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JAMA Ophthalmology Clinical Challenge |

Conjunctivitis, Fever, and Tender Skin Nodules—Quiz Case

Sotiria Palioura, MD, PhD; Adriano Piris, MD; James Chodosh, MD, MPH
JAMA Ophthalmol. 2013;131(6):791. doi:10.1001/jamaophthalmol.2013.4495a .
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A 68-year-old man came to the emergency department with a 4-day history of abrupt-onset fever, maculopapular skin rash, bilateral eyelid pain, redness, and discharge. His medical history was significant for ulcerative colitis, which was treated with mesalamine and azathioprine. He experienced an ulcerative colitis flare 2 months prior to presentation that required a high dose of prednisone. His visual acuity was 20/30 OU. Ocular examination revealed tender, erythematous, and edematous eyelids bilaterally with eyelid margin ulcerations, subconjunctival hemorrhages, and mucoid discharge (Figure 1). His corneas were clear and no intraocular inflammation was noted. The remainder of findings from the ocular examination, including funduscopic examination, were unremarkable. Tender skin nodules were noted on his forearms, neck, and abdomen (Figure 2A). Over the next 2 days, the patient remained febrile and the skin nodules became pustules (Figure 2B). His eyes remained inflamed despite use of topical steroid and antibiotic ointment.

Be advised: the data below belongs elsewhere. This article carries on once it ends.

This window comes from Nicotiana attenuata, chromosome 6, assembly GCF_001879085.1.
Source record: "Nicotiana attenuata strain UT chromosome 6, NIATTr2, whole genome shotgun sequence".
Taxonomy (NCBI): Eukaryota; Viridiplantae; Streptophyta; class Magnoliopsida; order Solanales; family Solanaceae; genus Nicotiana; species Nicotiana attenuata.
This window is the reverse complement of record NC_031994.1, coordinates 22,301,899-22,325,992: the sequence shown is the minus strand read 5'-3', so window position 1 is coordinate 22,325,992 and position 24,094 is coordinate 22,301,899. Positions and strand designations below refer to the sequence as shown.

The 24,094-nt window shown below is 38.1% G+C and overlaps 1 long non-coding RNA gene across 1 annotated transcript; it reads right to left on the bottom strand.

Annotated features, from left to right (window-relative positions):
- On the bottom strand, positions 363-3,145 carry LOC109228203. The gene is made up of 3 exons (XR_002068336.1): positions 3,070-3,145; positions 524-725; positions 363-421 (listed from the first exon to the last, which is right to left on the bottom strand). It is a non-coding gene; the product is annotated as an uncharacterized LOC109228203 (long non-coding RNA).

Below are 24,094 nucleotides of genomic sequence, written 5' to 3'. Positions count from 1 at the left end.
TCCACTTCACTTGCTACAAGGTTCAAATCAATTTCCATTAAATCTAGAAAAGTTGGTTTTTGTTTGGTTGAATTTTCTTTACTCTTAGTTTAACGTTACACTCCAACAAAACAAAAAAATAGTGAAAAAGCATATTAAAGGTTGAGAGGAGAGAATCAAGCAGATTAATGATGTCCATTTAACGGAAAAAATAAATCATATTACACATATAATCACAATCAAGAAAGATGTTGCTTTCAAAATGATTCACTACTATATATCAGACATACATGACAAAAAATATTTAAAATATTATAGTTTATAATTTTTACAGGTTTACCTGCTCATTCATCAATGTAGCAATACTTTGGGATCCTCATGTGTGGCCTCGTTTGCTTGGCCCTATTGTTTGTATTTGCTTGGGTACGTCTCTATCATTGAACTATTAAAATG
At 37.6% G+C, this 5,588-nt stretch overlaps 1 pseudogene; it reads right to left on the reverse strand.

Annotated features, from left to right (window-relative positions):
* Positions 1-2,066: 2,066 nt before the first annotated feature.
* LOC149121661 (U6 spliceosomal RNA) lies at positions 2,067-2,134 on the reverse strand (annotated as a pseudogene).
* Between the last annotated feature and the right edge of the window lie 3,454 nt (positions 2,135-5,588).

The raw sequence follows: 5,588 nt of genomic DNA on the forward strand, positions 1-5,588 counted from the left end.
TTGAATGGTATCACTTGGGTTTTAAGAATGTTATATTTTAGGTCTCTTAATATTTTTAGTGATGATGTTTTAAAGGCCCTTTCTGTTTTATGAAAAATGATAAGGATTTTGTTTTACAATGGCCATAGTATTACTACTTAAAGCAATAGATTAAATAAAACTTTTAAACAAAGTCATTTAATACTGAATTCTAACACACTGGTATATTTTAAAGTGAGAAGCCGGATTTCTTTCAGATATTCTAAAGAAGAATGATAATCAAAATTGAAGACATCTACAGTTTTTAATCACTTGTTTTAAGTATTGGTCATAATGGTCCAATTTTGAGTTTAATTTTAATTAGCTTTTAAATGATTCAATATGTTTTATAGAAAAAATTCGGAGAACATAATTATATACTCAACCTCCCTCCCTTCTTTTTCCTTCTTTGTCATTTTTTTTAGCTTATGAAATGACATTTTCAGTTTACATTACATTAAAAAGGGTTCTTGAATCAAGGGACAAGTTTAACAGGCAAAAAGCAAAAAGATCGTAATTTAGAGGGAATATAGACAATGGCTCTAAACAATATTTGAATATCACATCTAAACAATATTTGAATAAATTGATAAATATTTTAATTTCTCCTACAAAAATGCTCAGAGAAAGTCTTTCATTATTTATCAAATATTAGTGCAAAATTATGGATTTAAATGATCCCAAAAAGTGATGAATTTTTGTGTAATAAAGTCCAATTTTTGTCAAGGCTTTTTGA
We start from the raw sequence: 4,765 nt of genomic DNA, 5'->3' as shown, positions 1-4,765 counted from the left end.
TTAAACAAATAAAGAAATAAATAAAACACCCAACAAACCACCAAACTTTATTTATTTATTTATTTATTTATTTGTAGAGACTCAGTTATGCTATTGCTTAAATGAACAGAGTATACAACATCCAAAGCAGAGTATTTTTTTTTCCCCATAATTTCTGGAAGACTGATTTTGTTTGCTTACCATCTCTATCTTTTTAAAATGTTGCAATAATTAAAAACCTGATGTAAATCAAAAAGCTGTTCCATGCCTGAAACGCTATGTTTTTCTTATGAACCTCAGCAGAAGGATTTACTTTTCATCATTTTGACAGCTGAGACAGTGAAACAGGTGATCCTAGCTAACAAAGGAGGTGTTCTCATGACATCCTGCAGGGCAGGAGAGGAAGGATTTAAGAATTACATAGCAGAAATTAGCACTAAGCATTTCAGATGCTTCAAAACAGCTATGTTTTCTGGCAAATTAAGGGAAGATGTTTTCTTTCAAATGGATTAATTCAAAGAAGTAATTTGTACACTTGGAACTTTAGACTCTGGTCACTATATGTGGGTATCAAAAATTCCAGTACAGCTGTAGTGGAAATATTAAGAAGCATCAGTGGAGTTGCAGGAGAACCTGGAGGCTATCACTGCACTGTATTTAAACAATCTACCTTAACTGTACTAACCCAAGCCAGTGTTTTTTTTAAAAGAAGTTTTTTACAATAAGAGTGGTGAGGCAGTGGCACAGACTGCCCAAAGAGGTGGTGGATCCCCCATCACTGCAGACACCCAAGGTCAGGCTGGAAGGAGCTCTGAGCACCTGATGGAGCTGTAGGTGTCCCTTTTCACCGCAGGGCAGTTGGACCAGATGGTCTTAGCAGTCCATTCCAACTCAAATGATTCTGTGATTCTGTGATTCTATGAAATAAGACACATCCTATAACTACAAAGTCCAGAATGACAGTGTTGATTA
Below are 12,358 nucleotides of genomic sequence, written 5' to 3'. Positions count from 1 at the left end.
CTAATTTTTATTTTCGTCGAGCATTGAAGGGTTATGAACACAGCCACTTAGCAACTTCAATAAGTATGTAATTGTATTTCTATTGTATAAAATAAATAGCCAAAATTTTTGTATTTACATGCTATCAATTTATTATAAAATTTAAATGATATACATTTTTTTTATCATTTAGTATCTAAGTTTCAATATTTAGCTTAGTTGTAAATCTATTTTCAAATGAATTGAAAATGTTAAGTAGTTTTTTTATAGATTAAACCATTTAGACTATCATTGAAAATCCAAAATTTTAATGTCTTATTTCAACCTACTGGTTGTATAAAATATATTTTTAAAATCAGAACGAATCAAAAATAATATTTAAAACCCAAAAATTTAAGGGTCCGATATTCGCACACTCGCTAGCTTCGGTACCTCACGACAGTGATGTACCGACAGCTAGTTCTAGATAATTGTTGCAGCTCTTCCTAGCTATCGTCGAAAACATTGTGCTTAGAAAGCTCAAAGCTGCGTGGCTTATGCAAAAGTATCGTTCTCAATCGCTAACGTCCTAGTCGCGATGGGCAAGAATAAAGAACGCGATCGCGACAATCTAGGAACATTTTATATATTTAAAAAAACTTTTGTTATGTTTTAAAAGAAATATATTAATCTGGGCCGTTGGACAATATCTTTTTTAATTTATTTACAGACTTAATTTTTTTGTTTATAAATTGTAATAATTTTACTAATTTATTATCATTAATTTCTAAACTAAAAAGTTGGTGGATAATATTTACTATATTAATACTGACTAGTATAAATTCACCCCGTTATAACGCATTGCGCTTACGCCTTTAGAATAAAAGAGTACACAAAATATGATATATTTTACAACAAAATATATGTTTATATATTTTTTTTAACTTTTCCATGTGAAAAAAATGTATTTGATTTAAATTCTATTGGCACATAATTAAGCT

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Figure 1. Patient's eyes at presentation. His eyelids are edematous and erythematous with eyelid margin ulcerations. Subconjunctival hemorrhages and mucoid discharge are also present.

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Figure 2. Patient's forearm. A, Tender skin nodule at presentation. B, Two days later, the same nodule had evolved into a pustule.




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The American Medical Association is accredited by the Accreditation Council for Continuing Medical Education to provide continuing medical education for physicians. The AMA designates this journal-based CME activity for a maximum of 1 AMA PRA Category 1 CreditTM per course. Physicians should claim only the credit commensurate with the extent of their participation in the activity. Physicians who complete the CME course and score at least 80% correct on the quiz are eligible for AMA PRA Category 1 CreditTM.
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